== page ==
For what did Paul exhort prayer (1 Timothy 2:1-2)?
The Lord’s “world view” (“In the world ye shall have tribulation,” John 16:33), Paul’s eventual martyrdom, and the context make it doubtful that he requested prayer for a government favorable to Christian living and the spread of the gospel.
Leading “a quiet and peaceable life” certainly is “good and acceptable” (verse 3), but the context more likely describes praying “for all men” (verse 1) as being “acceptable” to God, “Who will have all men to be saved.” By repeating “all men,” Paul encouraged prayer for the salvation of all men.
Even though the government was acting immorally in opposing the gospel and imprisoning its messengers, Christian piety and morality (“godliness and honesty”) remained unchanged. Believers would live in quietness (externally “aloof from political agitation,” Vincent) and peace (inwardly calm) by keeping their focus and praying for the salvation of all men, including cruel kings. Whatever the condition of government may be, our mission in the world is to see men saved.
What is the Christian’s relationship to government?
Primarily, believers are to obey and be subject to government at every level (Romans 13:1; Titus 3:1). Although some Roman officials were immoral, corrupt, unjust, and idolatrous, believers paid taxes and tariffs, and feared and honored officials (Romans 13:7; 1 Peter 2:13, 14, 17). By paying the temple tax and advocating “rendering to Caesar” (Matthew 17:27; 22:21), the Lord exemplified this. The revisionist view of “Jesus the political subversive” is without biblical support.
Occasionally obedience to God and to government conflict, requiring us “to obey God rather than men” (Acts 5:29). The Lord and His followers encountered this “wrongful governance” through injustice to themselves and others (slavery). Their resistance was passive, not reforming the government, but rather personally obeying God. Active resistance is disobedience to God.
Governments protect and provide services to their community, benefits in which believers share. Paul accepted this protection (Acts 23:17) and also used his citizenship to further the gospel (Acts 16:37; 21:39; 22:24; 25:11).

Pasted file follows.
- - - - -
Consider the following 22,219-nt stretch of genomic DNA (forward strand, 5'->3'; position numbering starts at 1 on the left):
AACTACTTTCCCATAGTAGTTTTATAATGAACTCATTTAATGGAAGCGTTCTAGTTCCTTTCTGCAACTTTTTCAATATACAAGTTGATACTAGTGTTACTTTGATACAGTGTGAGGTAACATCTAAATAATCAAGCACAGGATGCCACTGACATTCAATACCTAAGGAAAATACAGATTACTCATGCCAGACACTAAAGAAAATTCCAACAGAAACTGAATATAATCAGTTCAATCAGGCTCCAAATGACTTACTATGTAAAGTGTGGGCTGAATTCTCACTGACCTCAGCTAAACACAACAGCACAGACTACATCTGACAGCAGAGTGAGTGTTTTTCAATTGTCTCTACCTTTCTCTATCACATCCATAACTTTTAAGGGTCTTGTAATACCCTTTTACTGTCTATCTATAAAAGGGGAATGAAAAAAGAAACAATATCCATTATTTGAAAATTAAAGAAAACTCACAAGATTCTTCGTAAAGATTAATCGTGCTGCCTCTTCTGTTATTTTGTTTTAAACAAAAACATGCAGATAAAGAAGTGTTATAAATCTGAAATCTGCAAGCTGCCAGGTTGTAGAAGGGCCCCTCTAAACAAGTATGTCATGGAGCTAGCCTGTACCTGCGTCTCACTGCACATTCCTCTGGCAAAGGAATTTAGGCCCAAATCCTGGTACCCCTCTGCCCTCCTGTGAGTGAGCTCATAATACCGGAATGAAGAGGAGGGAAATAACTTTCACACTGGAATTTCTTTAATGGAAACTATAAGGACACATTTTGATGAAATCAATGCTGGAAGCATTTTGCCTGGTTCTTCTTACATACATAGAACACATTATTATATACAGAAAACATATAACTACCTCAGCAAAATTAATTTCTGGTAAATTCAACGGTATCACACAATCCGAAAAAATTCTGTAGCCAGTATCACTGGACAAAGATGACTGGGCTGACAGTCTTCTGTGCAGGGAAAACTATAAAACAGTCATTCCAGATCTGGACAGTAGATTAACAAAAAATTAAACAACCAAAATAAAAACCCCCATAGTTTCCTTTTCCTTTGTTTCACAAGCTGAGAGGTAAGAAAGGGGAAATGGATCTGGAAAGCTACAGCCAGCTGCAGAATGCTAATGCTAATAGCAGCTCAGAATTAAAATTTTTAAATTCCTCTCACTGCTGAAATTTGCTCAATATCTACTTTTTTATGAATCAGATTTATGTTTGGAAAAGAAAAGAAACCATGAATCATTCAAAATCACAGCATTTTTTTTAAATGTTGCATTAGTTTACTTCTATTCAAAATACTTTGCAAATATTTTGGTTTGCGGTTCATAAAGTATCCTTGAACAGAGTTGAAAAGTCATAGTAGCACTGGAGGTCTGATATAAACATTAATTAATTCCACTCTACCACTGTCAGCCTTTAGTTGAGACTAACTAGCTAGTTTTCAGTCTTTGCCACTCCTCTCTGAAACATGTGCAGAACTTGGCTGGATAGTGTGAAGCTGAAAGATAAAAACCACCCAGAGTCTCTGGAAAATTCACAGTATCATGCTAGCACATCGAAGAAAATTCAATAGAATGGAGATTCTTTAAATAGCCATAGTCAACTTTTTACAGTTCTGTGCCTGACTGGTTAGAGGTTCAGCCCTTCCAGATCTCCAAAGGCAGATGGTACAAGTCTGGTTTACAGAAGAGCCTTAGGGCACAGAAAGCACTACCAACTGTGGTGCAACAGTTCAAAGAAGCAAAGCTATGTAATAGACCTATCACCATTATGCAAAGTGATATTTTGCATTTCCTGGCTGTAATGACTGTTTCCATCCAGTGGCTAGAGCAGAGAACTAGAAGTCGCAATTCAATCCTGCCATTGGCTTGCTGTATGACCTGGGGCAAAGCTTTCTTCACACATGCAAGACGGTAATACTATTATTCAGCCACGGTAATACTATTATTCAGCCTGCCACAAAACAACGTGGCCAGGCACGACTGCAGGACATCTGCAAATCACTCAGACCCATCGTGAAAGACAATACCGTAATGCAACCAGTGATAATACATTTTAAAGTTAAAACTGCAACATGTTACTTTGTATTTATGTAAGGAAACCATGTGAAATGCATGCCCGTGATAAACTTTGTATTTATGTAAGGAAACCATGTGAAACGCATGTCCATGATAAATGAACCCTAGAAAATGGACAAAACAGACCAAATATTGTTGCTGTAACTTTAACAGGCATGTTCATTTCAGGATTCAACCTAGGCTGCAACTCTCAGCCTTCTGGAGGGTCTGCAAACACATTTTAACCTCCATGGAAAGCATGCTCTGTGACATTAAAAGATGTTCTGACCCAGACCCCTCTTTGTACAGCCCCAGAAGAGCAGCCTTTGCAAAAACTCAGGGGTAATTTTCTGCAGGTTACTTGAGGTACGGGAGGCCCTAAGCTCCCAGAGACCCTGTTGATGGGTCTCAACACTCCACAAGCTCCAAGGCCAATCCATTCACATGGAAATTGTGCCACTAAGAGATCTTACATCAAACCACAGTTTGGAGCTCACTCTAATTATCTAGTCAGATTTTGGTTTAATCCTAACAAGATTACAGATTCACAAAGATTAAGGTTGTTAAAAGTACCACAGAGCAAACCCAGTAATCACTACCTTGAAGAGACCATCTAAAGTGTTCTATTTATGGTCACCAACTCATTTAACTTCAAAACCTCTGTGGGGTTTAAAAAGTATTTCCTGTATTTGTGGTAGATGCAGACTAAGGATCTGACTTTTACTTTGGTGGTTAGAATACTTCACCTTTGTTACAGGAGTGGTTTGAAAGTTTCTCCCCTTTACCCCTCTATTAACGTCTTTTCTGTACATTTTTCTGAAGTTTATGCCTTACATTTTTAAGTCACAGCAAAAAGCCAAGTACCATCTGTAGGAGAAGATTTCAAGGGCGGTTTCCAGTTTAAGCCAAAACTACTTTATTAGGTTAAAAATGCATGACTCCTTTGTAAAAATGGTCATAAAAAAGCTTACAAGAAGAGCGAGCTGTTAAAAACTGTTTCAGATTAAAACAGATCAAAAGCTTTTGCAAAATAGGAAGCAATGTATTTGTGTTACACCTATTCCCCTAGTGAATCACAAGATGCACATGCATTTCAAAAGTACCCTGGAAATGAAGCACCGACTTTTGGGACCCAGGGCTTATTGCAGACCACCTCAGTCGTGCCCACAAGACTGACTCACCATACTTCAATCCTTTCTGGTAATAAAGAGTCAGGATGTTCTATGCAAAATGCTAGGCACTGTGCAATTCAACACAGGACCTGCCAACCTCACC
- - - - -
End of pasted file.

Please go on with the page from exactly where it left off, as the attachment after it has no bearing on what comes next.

Some believers work for the government, as did Erastus (Romans 16:23), the city treasurer (NASB). They have two limitations: consistency with the government’s mandate (serving the community, Romans 13:4) and Christian morality (executing righteous policy). Reforming or leading the government seems inconsistent with subjection to the government.
What drives the present marriage of evangelicals and politics?
At least four misunderstandings contribute to this.
1. A wrong prophetic view. Reform theologians, not expecting a Millennium, thought society could be “saved” without Christ’s coming. Some millennialists forget these roots of their crusade.
2. A wrong ecclesiastical view. Responsibility for “church action” belongs to a local church. “The Church” never refers to all believers on earth. Tragic events, like Hitler’s madness, moved some to think the church has a responsibility to withstand immoral governmental policy We are to “do good unto all men,” but assemblies uphold truth (1 Timothy 3:15) by proclaiming it, not by confronting governments.
3. A wrong world view. This is not a Christian world. Christian principles are diametrically opposed to society’s standards. Imposing them is not possible and not workable, apart from Christ’s coming reign.
4. A wrong dispensational view. God’s Old Testament focus was the nation of Israel. Now, His kingdom is not of this world (John 18:36); He is saving individuals “out of the world” (John 17:14, 16; Acts 15:14). If we understand this distinction, we won’t make Old Testament kings (and other worthies) our models for political action. Despite our nationalism, the only government that will bring God’s will to earth is future. Until then, our responsibility is to rescue men from the “kingdoms of this world.”
Is voting in political elections appnopniate fon us?
In countries where voting is mandated, Christians vote in subjection to the law.
Where voting is optional, other biblical principles apply. This world has rejected Christ (Luke 19:14; 1 Corinthians 2:8); His kingdom is not of this world (John 18:36), nor is our citizenship or hope (Philippians 3:20). Although government is ordained by God, governments are opposed to God, as will be fully demonstrated in a coming day (Psalm 2:2, 3). How, therefore, can a believer involve himself in governmental leadership? Such involvement and voting are cut from the same fabric Voting seems to deny our separation from the world. Christians’ moral impact, retarding evil (2 Thessalonians 2:7), is through character (salt) and conduct (shining as lights, Matthew 5:13-16; Philip pians 2:15). Believers are “resident aliens.”
In addition, God has not abdicated His role in controlling who rules (Romans 13:1; Daniel 4:17). He requests that we pray, “Thy kingdom come” (Matthew 6:10). We do not know God’s will in His present “guidance of history,” nor is that our domain. We are responsible to know His will for our lives (Romans 12:2; James 4:15). Were we to vote in keeping with God’s will, we should likely select “the basest of men,” hardly “responsible citizenship.”